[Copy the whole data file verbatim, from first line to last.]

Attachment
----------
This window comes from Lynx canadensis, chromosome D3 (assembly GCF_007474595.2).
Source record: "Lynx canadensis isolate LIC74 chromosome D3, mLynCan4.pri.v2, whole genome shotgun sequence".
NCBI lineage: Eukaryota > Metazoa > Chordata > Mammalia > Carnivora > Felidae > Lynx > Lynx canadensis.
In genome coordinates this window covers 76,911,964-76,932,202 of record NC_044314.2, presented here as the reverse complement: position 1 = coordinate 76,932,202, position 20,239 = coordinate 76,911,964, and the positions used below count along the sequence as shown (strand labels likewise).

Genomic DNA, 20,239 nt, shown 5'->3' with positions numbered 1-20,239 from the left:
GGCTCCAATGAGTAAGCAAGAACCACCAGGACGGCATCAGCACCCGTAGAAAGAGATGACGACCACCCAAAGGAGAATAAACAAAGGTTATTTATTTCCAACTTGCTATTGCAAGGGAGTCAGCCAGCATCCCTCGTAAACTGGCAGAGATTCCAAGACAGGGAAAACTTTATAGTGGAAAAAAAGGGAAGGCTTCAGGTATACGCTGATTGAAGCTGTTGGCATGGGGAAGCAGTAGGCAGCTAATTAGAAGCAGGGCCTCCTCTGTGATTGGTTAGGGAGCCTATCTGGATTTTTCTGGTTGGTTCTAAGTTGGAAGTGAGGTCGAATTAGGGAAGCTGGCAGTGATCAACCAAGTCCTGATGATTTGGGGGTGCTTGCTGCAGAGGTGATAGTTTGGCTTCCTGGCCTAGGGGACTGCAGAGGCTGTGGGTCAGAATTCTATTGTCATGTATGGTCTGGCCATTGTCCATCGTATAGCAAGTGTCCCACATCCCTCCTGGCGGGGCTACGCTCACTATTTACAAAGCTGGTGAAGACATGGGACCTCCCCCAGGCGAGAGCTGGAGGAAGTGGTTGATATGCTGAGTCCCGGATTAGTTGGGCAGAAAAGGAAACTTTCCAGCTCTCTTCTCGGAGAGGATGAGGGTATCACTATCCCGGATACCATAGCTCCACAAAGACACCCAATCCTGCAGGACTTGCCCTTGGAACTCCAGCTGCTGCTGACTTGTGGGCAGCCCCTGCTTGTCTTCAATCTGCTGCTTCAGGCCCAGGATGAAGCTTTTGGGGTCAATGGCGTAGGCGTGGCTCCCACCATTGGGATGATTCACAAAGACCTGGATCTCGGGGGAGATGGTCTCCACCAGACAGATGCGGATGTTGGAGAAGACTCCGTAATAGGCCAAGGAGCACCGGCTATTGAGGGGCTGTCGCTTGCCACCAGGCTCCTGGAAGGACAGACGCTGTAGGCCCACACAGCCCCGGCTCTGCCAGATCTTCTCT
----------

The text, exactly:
This window comes from Lynx canadensis, chromosome D3 (assembly GCF_007474595.2).
Source record: "Lynx canadensis isolate LIC74 chromosome D3, mLynCan4.pri.v2, whole genome shotgun sequence".
NCBI lineage: Eukaryota > Metazoa > Chordata > Mammalia > Carnivora > Felidae > Lynx > Lynx canadensis.
In genome coordinates this window covers 76,911,964-76,932,202 of record NC_044314.2, presented here as the reverse complement: position 1 = coordinate 76,932,202, position 20,239 = coordinate 76,911,964, and the positions used below count along the sequence as shown (strand labels likewise).

Genomic DNA, 20,239 nt, shown 5'->3' with positions numbered 1-20,239 from the left:
GGCTCCAATGAGTAAGCAAGAACCACCAGGACGGCATCAGCACCCGTAGAAAGAGATGACGACCACCCAAAGGAGAATAAACAAAGGTTATTTATTTCCAACTTGCTATTGCAAGGGAGTCAGCCAGCATCCCTCGTAAACTGGCAGAGATTCCAAGACAGGGAAAACTTTATAGTGGAAAAAAAGGGAAGGCTTCAGGTATACGCTGATTGAAGCTGTTGGCATGGGGAAGCAGTAGGCAGCTAATTAGAAGCAGGGCCTCCTCTGTGATTGGTTAGGGAGCCTATCTGGATTTTTCTGGTTGGTTCTAAGTTGGAAGTGAGGTCGAATTAGGGAAGCTGGCAGTGATCAACCAAGTCCTGATGATTTGGGGGTGCTTGCTGCAGAGGTGATAGTTTGGCTTCCTGGCCTAGGGGACTGCAGAGGCTGTGGGTCAGAATTCTATTGTCATGTATGGTCTGGCCATTGTCCATCGTATAGCAAGTGTCCCACATCCCTCCTGGCGGGGCTACGCTCACTATTTACAAAGCTGGTGAAGACATGGGACCTCCCCCAGGCGAGAGCTGGAGGAAGTGGTTGATATGCTGAGTCCCGGATTAGTTGGGCAGAAAAGGAAACTTTCCAGCTCTCTTCTCGGAGAGGATGAGGGTATCACTATCCCGGATACCATAGCTCCACAAAGACACCCAATCCTGCAGGACTTGCCCTTGGAACTCCAGCTGCTGCTGACTTGTGGGCAGCCCCTGCTTGTCTTCAATCTGCTGCTTCAGGCCCAGGATGAAGCTTTTGGGGTCAATGGCGTAGGCGTGGCTCCCACCATTGGGATGATTCACAAAGACCTGGATCTCGGGGGAGATGGTCTCCACCAGACAGATGCGGATGTTGGAGAAGACTCCGTAATAGGCCAAGGAGCACCGGCTATTGAGGGGCTGTCGCTTGCCACCAGGCTCCTGGAAGGACAGACGCTGTAGGCCCACACAGCCCCGGCTCTGCCAGATCTTCTCT